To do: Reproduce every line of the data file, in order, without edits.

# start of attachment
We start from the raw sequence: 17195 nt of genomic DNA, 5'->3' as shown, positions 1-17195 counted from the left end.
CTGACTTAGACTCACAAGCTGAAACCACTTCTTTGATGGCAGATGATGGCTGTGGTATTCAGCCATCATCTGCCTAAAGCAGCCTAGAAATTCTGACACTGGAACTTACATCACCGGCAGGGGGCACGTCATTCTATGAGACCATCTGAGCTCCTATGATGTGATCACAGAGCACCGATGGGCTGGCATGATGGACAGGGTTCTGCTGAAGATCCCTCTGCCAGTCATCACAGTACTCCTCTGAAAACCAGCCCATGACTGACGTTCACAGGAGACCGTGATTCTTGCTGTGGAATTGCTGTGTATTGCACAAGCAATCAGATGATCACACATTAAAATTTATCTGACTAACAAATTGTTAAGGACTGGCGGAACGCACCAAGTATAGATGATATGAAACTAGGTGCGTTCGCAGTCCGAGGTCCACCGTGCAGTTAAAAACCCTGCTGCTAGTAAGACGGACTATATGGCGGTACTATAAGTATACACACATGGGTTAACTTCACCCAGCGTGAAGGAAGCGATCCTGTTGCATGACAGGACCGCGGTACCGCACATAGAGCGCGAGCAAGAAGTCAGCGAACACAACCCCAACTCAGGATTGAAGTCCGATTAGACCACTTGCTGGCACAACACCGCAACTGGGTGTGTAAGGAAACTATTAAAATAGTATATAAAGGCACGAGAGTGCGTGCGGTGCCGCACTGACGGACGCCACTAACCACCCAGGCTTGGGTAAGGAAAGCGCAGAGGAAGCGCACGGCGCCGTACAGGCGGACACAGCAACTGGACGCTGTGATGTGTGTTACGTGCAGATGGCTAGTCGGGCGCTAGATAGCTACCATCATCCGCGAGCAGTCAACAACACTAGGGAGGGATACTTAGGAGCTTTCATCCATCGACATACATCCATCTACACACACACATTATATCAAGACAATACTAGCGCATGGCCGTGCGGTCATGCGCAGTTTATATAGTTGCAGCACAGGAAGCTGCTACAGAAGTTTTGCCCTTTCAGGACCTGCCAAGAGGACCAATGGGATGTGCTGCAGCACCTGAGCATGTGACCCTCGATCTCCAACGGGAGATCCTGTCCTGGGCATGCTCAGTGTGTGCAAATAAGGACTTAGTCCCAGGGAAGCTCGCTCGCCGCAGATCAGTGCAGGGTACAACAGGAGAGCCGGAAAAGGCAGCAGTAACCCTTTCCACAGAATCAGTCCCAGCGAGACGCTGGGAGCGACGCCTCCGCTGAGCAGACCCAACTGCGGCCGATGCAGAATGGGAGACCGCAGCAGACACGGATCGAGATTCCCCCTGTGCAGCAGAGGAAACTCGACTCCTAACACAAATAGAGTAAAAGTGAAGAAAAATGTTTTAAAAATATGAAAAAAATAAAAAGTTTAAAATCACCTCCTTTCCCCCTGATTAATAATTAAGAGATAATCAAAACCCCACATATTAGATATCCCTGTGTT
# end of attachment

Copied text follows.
We start from the raw sequence: 17195 nt of genomic DNA, 5'->3' as shown, positions 1-17195 counted from the left end.
CTGACTTAGACTCACAAGCTGAAACCACTTCTTTGATGGCAGATGATGGCTGTGGTATTCAGCCATCATCTGCCTAAAGCAGCCTAGAAATTCTGACACTGGAACTTACATCACCGGCAGGGGGCACGTCATTCTATGAGACCATCTGAGCTCCTATGATGTGATCACAGAGCACCGATGGGCTGGCATGATGGACAGGGTTCTGCTGAAGATCCCTCTGCCAGTCATCACAGTACTCCTCTGAAAACCAGCCCATGACTGACGTTCACAGGAGACCGTGATTCTTGCTGTGGAATTGCTGTGTATTGCACAAGCAATCAGATGATCACACATTAAAATTTATCTGACTAACAAATTGTTAAGGACTGGCGGAACGCACCAAGTATAGATGATATGAAACTAGGTGCGTTCGCAGTCCGAGGTCCACCGTGCAGTTAAAAACCCTGCTGCTAGTAAGACGGACTATATGGCGGTACTATAAGTATACACACATGGGTTAACTTCACCCAGCGTGAAGGAAGCGATCCTGTTGCATGACAGGACCGCGGTACCGCACATAGAGCGCGAGCAAGAAGTCAGCGAACACAACCCCAACTCAGGATTGAAGTCCGATTAGACCACTTGCTGGCACAACACCGCAACTGGGTGTGTAAGGAAACTATTAAAATAGTATATAAAGGCACGAGAGTGCGTGCGGTGCCGCACTGACGGACGCCACTAACCACCCAGGCTTGGGTAAGGAAAGCGCAGAGGAAGCGCACGGCGCCGTACAGGCGGACACAGCAACTGGACGCTGTGATGTGTGTTACGTGCAGATGGCTAGTCGGGCGCTAGATAGCTACCATCATCCGCGAGCAGTCAACAACACTAGGGAGGGATACTTAGGAGCTTTCATCCATCGACATACATCCATCTACACACACACATTATATCAAGACAATACTAGCGCATGGCCGTGCGGTCATGCGCAGTTTATATAGTTGCAGCACAGGAAGCTGCTACAGAAGTTTTGCCCTTTCAGGACCTGCCAAGAGGACCAATGGGATGTGCTGCAGCACCTGAGCATGTGACCCTCGATCTCCAACGGGAGATCCTGTCCTGGGCATGCTCAGTGTGTGCAAATAAGGACTTAGTCCCAGGGAAGCTCGCTCGCCGCAGATCAGTGCAGGGTACAACAGGAGAGCCGGAAAAGGCAGCAGTAACCCTTTCCACAGAATCAGTCCCAGCGAGACGCTGGGAGCGACGCCTCCGCTGAGCAGACCCAACTGCGGCCGATGCAGAATGGGAGACCGCAGCAGACACGGATCGAGATTCCCCCTGTGCAGCAGAGGAAACTCGACTCCTAACACAAATAGAGTAAAAGTGAAGAAAAATGTTTTAAAAATATGAAAAAAATAAAAAGTTTAAAATCACCTCCTTTCCCCCTGATTAATAATTAAGAGATAATCAAAACCCCACATATTAGATATCCCTGTGTT